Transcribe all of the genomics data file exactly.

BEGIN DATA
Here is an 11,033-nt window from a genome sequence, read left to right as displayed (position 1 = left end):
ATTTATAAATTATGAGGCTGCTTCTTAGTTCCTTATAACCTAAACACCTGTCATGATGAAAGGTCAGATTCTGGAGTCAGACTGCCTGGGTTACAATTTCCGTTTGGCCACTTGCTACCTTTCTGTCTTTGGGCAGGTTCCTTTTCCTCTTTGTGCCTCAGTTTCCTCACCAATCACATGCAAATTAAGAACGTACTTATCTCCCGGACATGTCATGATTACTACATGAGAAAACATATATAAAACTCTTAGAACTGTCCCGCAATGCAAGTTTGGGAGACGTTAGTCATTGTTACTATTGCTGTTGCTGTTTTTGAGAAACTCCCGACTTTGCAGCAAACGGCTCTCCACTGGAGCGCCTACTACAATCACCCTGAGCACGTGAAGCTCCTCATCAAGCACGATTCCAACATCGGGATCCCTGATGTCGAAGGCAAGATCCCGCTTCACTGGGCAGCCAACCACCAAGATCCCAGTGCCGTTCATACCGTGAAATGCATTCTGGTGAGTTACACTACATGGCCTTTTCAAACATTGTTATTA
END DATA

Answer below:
Here is an 11,033-nt window from a genome sequence, read left to right as displayed (position 1 = left end):
ATTTATAAATTATGAGGCTGCTTCTTAGTTCCTTATAACCTAAACACCTGTCATGATGAAAGGTCAGATTCTGGAGTCAGACTGCCTGGGTTACAATTTCCGTTTGGCCACTTGCTACCTTTCTGTCTTTGGGCAGGTTCCTTTTCCTCTTTGTGCCTCAGTTTCCTCACCAATCACATGCAAATTAAGAACGTACTTATCTCCCGGACATGTCATGATTACTACATGAGAAAACATATATAAAACTCTTAGAACTGTCCCGCAATGCAAGTTTGGGAGACGTTAGTCATTGTTACTATTGCTGTTGCTGTTTTTGAGAAACTCCCGACTTTGCAGCAAACGGCTCTCCACTGGAGCGCCTACTACAATCACCCTGAGCACGTGAAGCTCCTCATCAAGCACGATTCCAACATCGGGATCCCTGATGTCGAAGGCAAGATCCCGCTTCACTGGGCAGCCAACCACCAAGATCCCAGTGCCGTTCATACCGTGAAATGCATTCTGGTGAGTTACACTACATGGCCTTTTCAAACATTGTTATTA